Investors prosper during Queen Elizabeth’s reign
When Queen Victoria acceded to the throne in 1837, the London Stock Exchange was 36 years old. Commodity and then equity trading was a recent innovation, having evolved from coffee houses around the Royal Exchange into more ordered activity. Information was imperfect, and volatility high – a notable crash occurred in 1835, dubbed ‘The Spanish Panic’.
When Queen Elizabeth II acceded to the throne in 1952, the London Stock Exchange was internationally recognised and substantially more formalised.
Nonetheless, trading was conducted face-to-face and settlement was done once a week. The main index was the FTSE 30 (begun 1935). The composition of the market in 1952 was largely major industrial companies, three of which remain on the main index today – GKN, Rolls Royce and Imperial Tobacco.
The FTSE 30 was replaced by the FTSE 100 in January 1984, the new index rising from 1,000 upon opening to just over 6,000 today, reaching an all-time high of over 7,000 earlier this year. The FTSE All Share index has risen from 200 points in January 1973 to around 3,300 points today – a capital return of roughly 7 per cent per annum, with dividends yielding an average return of 3 per cent per annum.
The landscape of the market has changed much during Her Majesty’s reign. Today, the composition is more international, trading is now electronic and settlement takes place daily on trade date plus two days. Funds, or collective investments, have become a popular way of accessing the market and spreading risk. Share ownership among UK consumers is high, boosted through large-scale privatisations and increased ease of access due to the emergence of online brokers.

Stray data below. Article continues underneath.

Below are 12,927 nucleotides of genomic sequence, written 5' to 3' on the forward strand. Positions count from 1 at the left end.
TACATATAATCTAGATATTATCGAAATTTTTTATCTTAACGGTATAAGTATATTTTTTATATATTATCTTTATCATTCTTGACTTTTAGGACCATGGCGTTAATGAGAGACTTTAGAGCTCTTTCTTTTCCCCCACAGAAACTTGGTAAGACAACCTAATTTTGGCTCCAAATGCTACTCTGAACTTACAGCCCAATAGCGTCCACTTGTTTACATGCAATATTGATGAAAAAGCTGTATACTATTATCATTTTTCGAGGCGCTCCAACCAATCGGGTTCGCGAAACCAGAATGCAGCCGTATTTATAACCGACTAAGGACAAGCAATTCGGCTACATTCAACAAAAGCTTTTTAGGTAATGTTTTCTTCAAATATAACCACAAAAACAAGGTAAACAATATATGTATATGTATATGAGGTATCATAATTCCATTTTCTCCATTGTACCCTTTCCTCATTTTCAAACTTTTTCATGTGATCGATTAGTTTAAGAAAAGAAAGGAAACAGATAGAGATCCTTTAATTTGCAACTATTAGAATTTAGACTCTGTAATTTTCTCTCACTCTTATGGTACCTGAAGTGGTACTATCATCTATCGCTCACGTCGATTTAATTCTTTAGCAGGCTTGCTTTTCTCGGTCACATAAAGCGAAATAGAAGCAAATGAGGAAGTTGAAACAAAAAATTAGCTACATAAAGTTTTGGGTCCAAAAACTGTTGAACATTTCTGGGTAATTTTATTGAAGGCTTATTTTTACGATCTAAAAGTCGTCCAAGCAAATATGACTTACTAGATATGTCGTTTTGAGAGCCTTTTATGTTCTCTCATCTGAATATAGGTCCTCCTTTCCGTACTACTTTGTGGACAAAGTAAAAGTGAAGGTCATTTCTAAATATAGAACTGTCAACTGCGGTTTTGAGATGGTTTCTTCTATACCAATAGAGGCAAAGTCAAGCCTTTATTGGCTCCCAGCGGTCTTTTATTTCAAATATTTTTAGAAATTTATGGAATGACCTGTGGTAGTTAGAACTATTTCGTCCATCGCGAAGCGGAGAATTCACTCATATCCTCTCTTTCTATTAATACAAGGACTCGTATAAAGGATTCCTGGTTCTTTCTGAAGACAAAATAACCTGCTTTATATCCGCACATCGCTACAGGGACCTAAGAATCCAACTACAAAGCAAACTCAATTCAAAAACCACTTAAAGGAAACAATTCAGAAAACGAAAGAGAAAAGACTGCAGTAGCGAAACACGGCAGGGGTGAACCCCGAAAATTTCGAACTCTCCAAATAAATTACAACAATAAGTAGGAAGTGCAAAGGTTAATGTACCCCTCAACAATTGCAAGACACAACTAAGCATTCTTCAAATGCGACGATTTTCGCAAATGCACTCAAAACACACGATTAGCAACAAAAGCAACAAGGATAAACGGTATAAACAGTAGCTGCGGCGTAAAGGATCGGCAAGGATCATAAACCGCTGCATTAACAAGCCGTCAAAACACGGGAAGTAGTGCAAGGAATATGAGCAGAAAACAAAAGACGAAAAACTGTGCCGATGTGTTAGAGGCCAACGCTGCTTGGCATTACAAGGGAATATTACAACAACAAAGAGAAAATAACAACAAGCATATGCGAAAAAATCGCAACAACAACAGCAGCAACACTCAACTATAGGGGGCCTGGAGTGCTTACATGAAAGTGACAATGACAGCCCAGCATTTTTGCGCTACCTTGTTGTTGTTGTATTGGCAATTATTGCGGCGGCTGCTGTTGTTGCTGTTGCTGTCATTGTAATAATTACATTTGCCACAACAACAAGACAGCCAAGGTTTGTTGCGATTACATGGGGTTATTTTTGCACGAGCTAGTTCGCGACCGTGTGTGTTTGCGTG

“During Her Majesty’s reign the stock market has prospered,” says Richard Stone, chief executive of The Share Centre.
“Taking a long view – as one should when investing – the market has delivered close to double digit per annum returns when looking at both capital and income. The last 63 years demonstrate equities can provide good returns if investors can ride through volatility. Hopefully there will be many more years to come with Her Majesty as monarch, and the markets may enjoy more of the stability the Country as a whole has seen during this time.”